“The Truth Is Stranger Than Fiction” -- Scary Storytelling for Middle School Students
- Grades: 6–8
Vampires, and zombies, and werewolves! Oh my! Halloween is just around the corner, and frightful ghouls are just waiting to make the hair on the backs of our necks stick up. You may even remember a movie from your childhood that STILL causes you to check under the bed. But before movie special effects kept us up at night, there was old-fashioned scary storytelling. Whether it begins “on a dark and stormy night” or “in the pale moonlight,” the written word has the power to make us scream with delight.
What makes a story even scarier is the possibility of its being true. In elementary school we would frequently visit our local cemetery and gaze at one statue in particular: the lady in the glass case. Each generation had its own urban legend about her demise, but only recently did I discover the real story. This discovery inspired an extension activity to my post on the importance of teaching nonfiction to struggling readers. As fate would have it, this month’s edition of Scholastic's Scope magazine features timely articles on the topic of nonfiction.
Read on for ways you can teach students that the truth IS stranger than fiction . . . if you dare!
I begin each instructional period with a “Fast Five” or daily starter, and Scholastic’s “Grammar for Halloween” was the perfect starter for this lesson. In this activity, students practice using "among" and "between" correctly in the context of paragraphs about Halloween traditions and themes. After we do the worksheet, I introduce the forthcoming unit by giving students the vocabulary words they'll need to understand it. I couple the Scholastic vocabulary worksheet with a SMART Board lesson I created to reinforce the skills needed.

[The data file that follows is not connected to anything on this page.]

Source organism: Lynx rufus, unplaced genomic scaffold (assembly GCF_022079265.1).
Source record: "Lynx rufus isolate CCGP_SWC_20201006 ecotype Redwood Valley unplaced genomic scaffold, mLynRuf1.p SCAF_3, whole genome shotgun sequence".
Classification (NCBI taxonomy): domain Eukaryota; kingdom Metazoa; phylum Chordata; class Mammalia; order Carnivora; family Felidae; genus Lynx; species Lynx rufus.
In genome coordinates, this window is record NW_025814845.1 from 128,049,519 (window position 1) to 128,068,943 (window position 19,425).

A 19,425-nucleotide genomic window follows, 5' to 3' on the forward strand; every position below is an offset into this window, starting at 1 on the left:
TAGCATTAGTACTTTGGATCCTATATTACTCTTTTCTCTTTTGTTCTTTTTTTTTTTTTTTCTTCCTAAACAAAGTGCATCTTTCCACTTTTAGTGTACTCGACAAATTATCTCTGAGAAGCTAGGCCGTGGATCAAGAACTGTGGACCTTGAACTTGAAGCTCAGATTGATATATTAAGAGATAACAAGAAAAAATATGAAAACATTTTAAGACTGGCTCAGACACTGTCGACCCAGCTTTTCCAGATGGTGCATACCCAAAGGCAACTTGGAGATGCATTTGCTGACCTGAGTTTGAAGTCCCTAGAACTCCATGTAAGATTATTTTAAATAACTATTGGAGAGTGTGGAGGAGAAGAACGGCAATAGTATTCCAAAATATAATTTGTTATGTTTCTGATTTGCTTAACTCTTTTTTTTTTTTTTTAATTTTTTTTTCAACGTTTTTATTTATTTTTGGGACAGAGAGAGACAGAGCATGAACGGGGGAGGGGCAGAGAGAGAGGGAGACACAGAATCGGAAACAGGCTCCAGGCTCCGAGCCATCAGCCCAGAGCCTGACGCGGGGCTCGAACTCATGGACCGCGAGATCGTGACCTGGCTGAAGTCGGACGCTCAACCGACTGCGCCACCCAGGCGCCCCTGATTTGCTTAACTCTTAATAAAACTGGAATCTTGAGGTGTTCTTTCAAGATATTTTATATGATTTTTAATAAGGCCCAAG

Our reading selection is “Whispers from the Grave” by Katia Bachko, an article that completely draws the reader in, especially when projected on an interactive whiteboard. This story revolves around a famous haunted house and explores our fascination with ghosts, which complements our postreading creative writing activity. Since my students have prior experience with nonfiction, the “Identifying Nonfiction Elements” worksheet is a wonderful review. If you have a classroom full of diverse learners, I suggest making the “Haunted House” poetry analysis section available for those with higher level abilities, and choosing only one or two questions for lower level learners. We wrap up our discussion by completing the critical-thinking questions from the story.
Now that I have piqued my student’s curiosity, we delve into a class discussion of ghosts, urban legends, and true life stories that focus on the supernatural. Most of my students are scary movie enthusiasts and have much to contribute. Some of them have never heard the phrase “The truth is stranger than fiction” and struggle to understand what it means. To illustrate this point, I share my personal childhood experience, along with a descriptive PowerPoint, and find them thirsty for more. They can’t wait to jump into their assignment, which is to view the statues in the PowerPoint and create a rumor and the “real" story. For our culminating activity, we display their stories in our hallway gallery, and each student has an opportunity to share with the class.
For more nonfiction lessons, refer to Scope’s “Then & Now: The Horror of Werewolves"
and consider having your students enter the Haunted House Writing Contest.